The report noted: “While architecturally significant, the dwelling also has noteworthy associations with several locally prominent families and the Parish of St. Andrews. Part of Fenwick's Manor/Glebe was constructed by William Ford soon after he purchased two tracts of land totaling 108 acres in 1841. Ford died, however, soon after. In 1848, the property was sold to the Vestry of St. Andrews by Ford's executors, Henry and Lucretia Ford. The Glebe farm proved unproductive as the St. Andrews Register notes that the land was immediately sold to Colonel Chapman and Lydia C. Billingsley on May 9, 1848 for $1,100. Chapman Billingsley, who served a variety of offices such as Orphan's Court judge and state senator, did not receive a deed for the property until May 18, 1852. The dwelling remained in the Billingsleys' hands until 1877 when it was sold by Lydia C. Billingsley's executor Thomas Barber to Georgeanna Burroughs for $705.”

“The relatively intact form, plan, and timber-frame construction, as well as its association with locally prominent families and St. Andrew’s Church make the house important,” Barrett said.

Barrett added that according to recent figures, there are approximately 7,623 buildings in St. Mary’s County alone that were constructed prior to 1967. Of those buildings, only 1,084 have been documented with a Maryland Inventory of Historic Properties survey form.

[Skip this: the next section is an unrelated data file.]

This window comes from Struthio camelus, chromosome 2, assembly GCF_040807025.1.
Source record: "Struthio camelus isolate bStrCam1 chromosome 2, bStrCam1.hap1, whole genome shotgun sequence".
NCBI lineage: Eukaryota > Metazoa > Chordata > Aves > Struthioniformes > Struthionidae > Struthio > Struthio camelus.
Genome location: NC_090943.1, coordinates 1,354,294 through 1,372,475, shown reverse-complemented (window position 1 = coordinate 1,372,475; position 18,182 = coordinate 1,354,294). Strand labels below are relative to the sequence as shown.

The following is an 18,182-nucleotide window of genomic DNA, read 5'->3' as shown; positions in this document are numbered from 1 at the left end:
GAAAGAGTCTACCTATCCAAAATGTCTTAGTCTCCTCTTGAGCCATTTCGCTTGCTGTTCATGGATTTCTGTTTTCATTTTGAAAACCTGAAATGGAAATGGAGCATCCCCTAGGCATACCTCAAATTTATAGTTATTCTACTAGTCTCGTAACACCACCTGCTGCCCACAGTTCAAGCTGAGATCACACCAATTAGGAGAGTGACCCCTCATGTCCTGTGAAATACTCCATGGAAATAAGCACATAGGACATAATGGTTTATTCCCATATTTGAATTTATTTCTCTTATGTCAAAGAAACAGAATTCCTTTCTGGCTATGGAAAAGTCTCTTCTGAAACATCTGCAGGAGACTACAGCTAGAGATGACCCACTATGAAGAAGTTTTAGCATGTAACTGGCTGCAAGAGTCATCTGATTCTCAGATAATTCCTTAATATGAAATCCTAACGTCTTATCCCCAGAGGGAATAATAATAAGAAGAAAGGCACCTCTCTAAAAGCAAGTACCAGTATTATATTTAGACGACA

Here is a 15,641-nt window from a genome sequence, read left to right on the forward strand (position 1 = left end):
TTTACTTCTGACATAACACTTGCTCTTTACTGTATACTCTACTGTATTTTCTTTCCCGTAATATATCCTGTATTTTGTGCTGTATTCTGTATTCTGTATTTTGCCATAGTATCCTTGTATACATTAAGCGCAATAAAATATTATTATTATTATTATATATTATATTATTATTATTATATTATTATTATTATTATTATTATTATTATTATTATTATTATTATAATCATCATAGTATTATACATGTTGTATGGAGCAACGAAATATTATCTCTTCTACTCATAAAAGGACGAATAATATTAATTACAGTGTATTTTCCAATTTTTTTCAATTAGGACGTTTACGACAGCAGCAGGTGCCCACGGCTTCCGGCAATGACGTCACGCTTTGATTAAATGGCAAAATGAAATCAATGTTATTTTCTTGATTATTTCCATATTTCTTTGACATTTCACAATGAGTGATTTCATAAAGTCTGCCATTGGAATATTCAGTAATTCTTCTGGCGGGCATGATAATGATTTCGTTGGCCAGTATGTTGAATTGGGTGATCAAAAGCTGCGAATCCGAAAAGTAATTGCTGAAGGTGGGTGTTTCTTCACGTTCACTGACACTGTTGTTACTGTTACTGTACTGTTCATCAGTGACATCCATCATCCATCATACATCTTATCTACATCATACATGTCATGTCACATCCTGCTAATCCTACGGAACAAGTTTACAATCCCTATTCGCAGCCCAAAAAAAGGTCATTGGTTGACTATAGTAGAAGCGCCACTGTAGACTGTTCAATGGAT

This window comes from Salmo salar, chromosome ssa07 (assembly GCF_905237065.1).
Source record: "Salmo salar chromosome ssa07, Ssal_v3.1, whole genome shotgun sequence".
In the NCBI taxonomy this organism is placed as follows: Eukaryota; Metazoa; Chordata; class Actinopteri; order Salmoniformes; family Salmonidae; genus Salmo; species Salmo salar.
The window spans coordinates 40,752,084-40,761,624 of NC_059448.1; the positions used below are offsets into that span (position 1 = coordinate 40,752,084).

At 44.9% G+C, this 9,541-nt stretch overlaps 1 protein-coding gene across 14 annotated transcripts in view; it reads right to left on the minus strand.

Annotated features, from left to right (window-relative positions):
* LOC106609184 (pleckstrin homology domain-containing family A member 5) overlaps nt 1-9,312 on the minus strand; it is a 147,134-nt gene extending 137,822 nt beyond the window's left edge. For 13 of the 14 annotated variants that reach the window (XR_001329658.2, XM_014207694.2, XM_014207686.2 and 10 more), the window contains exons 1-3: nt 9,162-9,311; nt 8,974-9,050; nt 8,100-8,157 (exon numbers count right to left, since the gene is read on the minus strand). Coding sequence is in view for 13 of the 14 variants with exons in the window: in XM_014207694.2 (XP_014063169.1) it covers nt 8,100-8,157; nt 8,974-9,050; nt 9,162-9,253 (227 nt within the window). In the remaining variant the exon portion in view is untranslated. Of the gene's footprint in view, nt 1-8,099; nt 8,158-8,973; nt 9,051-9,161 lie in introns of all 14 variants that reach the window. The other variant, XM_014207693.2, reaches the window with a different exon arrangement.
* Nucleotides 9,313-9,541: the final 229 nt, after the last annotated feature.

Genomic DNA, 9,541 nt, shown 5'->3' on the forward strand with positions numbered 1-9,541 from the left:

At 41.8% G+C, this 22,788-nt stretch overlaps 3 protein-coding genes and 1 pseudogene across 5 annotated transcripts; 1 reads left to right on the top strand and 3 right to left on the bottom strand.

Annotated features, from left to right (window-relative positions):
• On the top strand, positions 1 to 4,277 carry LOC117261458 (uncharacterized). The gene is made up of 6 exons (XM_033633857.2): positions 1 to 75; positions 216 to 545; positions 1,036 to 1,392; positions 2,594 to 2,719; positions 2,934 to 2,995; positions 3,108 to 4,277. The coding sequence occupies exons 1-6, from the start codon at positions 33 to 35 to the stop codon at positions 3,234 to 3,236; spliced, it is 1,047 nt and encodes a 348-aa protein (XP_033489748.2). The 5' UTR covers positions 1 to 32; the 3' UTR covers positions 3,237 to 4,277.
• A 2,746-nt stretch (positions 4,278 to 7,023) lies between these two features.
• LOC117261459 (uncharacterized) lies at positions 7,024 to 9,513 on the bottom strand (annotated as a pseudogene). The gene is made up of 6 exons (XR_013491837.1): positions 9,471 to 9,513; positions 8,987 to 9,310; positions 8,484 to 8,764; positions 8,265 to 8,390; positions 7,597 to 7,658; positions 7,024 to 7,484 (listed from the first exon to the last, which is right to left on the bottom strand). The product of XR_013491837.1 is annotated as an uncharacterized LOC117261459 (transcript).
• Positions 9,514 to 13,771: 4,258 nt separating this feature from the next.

part fenwick/glebe“Even though we couldn’t get inside it, the side entrance is unusual for a house that size,” King explained. “It isn’t a huge house, it’s more what a middle class or upper middle class family would have lived in. What is unique about this house is that it is, for the most part, in an untouched state. Most houses have had water and electric installed, and while the house has electricity, this place is very unique in that it hasn’t been what I call modernized.”

Barrett also agreed the side entrance was significant.

“This small house, located in a rural setting, has a side-passage plan with rooms arranged back-to-back, with a passage or hall and stair along the south wall,” she said. “Glebe is an unusual example of this plan due to its location, size, and overall form.”

What will happen to the property is uncertain. The current owner is elderly and experiencing health issues. Many times such structures are razed for new modern homes by those unaware of its history or significance.

“The best way to save and protect historic buildings such as this one is for the community to understand the structure's significance and its history,” Barrett stated. “Identification and documentation is the first step in the preservation planning process. Inclusion in the Maryland Inventory or listing in the National Register, does not automatically place restrictions on private property owners. However, there may be restrictions at the local level. Additionally, if a project involving the house includes state or federal funds or permitting, inclusion in the inventory may trigger a review by our office if the inventory record contains a determination that the property is eligible for listing on the National Register.”

The structure is weatherworn, with sections worn away by time, exposing inside timbers to the weather. To King, however, the house is very important for many reasons, not the least of which is the fact it has survived for well over a century and a half.

“It looked to me like it was just sitting on posts in the ground,” she said. “It’s remarkable that it survived.”

Contact Joseph Norris at